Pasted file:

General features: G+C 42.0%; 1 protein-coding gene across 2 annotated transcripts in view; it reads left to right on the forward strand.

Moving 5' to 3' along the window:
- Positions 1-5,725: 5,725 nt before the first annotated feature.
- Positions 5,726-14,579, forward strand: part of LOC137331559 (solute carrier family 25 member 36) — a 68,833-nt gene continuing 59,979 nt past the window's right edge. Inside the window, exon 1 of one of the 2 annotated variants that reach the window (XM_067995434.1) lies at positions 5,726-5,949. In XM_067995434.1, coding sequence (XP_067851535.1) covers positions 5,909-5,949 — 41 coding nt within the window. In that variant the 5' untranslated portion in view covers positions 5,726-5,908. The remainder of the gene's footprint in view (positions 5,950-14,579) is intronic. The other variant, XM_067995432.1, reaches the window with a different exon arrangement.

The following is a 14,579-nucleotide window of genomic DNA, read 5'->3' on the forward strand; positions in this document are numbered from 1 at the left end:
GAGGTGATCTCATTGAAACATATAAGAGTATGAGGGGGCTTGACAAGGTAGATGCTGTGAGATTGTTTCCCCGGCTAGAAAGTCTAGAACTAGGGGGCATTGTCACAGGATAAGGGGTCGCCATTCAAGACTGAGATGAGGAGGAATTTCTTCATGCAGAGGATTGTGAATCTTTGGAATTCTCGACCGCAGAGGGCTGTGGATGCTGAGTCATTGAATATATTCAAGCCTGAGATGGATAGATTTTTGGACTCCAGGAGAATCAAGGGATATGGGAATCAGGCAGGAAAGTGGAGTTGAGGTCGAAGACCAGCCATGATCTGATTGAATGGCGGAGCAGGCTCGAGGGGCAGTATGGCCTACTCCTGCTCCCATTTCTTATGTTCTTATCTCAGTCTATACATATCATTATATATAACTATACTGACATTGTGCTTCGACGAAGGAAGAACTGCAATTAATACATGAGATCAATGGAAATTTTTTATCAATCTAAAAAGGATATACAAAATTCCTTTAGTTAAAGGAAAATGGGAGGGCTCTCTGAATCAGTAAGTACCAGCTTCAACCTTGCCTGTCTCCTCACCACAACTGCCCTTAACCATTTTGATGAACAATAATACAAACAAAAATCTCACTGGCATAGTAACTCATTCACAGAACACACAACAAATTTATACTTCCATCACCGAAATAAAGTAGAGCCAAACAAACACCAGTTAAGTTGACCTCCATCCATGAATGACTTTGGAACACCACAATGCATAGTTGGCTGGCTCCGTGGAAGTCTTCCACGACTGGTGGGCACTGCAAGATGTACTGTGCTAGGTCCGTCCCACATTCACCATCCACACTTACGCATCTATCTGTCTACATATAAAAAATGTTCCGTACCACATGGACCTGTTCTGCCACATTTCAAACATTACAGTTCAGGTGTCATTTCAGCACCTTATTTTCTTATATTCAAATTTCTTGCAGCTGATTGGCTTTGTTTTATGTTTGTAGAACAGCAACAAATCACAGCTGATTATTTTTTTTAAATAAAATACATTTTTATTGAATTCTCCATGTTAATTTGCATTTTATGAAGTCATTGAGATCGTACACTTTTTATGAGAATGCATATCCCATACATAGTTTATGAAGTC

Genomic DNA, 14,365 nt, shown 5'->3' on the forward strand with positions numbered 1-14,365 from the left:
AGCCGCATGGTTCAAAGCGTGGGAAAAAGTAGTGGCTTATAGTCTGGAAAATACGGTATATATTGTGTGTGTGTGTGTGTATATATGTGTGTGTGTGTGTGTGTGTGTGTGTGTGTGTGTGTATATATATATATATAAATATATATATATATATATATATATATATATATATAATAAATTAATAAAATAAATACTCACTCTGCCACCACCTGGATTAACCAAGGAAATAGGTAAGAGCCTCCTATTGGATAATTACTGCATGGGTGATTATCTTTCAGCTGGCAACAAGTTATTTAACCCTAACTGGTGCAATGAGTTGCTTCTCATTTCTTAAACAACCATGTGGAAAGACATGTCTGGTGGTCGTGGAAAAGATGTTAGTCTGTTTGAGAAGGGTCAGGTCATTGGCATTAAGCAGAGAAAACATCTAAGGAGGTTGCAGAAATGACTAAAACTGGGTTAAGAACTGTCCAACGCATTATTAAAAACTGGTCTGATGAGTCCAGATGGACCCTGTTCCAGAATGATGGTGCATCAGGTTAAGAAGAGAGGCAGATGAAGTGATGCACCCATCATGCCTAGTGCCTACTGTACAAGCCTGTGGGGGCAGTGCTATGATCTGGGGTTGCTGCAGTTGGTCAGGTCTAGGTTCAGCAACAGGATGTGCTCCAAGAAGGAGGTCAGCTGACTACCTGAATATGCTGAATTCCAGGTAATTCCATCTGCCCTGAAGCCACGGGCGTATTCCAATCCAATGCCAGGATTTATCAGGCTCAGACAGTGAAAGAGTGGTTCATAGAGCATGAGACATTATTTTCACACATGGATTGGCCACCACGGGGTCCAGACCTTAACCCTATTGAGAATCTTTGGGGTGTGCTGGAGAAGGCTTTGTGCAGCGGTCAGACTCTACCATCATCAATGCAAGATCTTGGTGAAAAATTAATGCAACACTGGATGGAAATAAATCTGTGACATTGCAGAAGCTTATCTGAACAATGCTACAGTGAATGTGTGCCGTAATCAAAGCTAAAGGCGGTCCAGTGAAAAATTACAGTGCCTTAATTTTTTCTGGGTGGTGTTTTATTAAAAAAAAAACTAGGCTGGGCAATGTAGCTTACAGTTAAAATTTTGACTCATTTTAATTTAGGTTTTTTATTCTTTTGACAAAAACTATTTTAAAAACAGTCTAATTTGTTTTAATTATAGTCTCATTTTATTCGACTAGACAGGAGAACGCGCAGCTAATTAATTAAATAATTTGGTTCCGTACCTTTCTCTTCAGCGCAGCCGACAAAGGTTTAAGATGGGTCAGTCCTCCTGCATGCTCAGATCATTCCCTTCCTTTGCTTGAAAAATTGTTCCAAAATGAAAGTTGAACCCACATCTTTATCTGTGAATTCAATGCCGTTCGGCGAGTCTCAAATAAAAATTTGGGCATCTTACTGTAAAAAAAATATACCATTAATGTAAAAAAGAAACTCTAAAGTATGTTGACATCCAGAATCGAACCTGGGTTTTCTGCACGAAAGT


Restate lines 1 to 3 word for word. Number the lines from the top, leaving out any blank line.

General features: G+C 42.0%; 1 protein-coding gene across 2 annotated transcripts in view; it reads left to right on the forward strand.

Moving 5' to 3' along the window:
- Positions 1-5,725: 5,725 nt before the first annotated feature.